I was reading the myth of talent by Craig Tanner the other day and it got me thinking about how the idea of talent relates to the photographer.
Many people say that photography is, much like music, a forum for the talented. You either have it or you don’t, as the popular saying goes. If you have it, if you are one of the “lucky few,” nothing can stop you, and, sadly, if you don’t, there’s nothing you can do to get it. You can’t go out and buy photography “chops” in a jar, for example, anymore than you can go out and purchase a bag of “rock star” or, you know, bring home a bundle of “jazz singer.”
My impression is that you have to have some kind of talent, some kind of “eye” if you will-that you can’t will yourself into it, nor can you mold yourself into something you are not. (I can’t suddenly will myself into being a world class gymnast, for example, I’m just not built that way and, I suppose, if you just don’t have any kind of eye at all for photography, you can’t will yourself into suddenly seeing the way the camera does.)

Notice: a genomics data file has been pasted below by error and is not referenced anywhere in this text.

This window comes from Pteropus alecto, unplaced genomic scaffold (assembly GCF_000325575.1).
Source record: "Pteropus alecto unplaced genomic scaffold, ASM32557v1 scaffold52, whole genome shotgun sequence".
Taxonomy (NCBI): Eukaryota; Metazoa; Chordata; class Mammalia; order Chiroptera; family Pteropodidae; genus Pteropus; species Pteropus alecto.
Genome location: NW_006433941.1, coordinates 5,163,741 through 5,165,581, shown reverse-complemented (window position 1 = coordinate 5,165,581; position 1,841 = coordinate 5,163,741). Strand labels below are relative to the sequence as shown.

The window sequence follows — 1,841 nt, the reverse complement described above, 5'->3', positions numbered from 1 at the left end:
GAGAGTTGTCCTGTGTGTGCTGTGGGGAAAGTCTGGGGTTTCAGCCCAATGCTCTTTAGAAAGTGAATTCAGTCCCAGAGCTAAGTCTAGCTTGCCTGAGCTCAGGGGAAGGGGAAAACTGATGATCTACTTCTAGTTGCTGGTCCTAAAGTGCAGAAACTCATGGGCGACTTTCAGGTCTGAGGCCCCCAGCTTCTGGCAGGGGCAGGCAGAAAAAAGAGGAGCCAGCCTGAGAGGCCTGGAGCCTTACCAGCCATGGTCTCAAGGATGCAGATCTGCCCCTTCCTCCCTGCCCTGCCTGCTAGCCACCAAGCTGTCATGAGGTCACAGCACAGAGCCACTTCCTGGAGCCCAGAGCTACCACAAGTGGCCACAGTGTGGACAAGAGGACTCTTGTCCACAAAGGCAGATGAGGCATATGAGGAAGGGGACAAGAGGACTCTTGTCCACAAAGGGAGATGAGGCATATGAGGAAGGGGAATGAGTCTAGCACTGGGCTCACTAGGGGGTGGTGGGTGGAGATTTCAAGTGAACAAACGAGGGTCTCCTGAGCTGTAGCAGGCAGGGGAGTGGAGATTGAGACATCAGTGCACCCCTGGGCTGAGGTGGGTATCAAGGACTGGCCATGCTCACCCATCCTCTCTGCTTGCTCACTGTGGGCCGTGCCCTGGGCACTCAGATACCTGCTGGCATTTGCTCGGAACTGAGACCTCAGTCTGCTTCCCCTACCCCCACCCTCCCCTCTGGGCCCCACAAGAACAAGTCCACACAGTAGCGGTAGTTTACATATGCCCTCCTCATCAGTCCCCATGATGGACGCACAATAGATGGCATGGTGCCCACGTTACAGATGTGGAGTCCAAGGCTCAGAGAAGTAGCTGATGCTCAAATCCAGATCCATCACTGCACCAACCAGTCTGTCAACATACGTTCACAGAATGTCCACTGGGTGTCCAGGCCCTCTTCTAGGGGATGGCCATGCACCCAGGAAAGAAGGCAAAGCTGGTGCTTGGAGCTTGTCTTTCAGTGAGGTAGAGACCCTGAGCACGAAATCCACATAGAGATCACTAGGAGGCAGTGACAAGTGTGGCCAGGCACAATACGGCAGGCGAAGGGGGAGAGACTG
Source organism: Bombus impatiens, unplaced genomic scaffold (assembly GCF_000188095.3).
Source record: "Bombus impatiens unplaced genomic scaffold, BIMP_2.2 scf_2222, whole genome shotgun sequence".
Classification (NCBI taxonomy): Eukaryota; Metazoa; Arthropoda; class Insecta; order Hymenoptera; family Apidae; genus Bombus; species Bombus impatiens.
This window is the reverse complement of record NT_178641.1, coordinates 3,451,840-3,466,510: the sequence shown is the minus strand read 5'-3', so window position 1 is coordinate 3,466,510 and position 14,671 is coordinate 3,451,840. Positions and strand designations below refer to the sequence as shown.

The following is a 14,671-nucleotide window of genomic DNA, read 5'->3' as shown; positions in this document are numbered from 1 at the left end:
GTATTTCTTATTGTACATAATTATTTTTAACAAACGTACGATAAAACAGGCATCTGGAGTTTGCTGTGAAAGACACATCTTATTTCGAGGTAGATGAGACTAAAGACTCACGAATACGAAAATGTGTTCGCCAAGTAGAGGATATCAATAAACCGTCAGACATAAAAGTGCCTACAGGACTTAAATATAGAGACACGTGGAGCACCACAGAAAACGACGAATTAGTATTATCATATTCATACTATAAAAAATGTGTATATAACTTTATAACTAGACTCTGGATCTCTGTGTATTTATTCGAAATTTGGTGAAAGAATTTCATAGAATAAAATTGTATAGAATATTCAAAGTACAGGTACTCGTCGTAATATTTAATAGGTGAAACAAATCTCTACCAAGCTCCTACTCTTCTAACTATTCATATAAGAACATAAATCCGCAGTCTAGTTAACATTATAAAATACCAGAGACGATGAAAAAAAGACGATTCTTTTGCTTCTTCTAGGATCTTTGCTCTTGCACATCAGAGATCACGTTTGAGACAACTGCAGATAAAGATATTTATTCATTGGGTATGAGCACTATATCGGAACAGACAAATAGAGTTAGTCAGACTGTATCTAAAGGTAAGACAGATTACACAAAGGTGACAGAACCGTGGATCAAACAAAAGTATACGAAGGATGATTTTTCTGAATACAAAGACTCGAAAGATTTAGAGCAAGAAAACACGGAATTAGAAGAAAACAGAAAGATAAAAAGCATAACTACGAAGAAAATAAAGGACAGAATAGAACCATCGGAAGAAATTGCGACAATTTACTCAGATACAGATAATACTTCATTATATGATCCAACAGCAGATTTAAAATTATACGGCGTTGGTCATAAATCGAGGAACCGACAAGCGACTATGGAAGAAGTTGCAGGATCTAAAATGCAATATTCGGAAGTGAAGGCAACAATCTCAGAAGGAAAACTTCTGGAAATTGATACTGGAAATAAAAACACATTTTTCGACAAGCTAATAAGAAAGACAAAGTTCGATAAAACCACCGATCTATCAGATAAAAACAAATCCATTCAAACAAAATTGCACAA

But talent is far from enough.
Like a diamond in the rough or a building under construction, talent is but a starting point, a foundation for photographers. You have to start with a good eye, but this is only the mere beginning. It’s your launch pad, if you will. It’s no coincidence that so many great things happen at the intersection of talent and hard work. You have to start with talent and work hard to cultivate it. Talent alone is not enough, you need hard work, determination, passion and a little bit of luck never hurt anybody either. You need all of these things, plus certain intangibles like creativity and artistry. You need to apply yourself, you need problem-solving skills and you need people skills. You need marketing, lots and lots of marketing. (Oh, God, show me one photographer who could not use more marketing.)
Missing any one of these elements? Sure, you’ll have some success, and maybe even enjoy yourself along the way, but you’ll always come up a bit short in one way or another. (All of the pieces of the puzzle have to come together to make things happen.)
I think it was my mentor’s mentor, a fellow by the name of Roy Flukinger who said it best, “In my career, I’ve encountered one or two people who could be the next Ansel Adams and one or two people who inspired me to take them aside and encourage them to reconsider a career in fast food. Everybody else falls somewhere in the middle.”
So, does talent play a part? Yes, absolutely. You have to have some talent. But, it’s not the only game in town.
Until next time…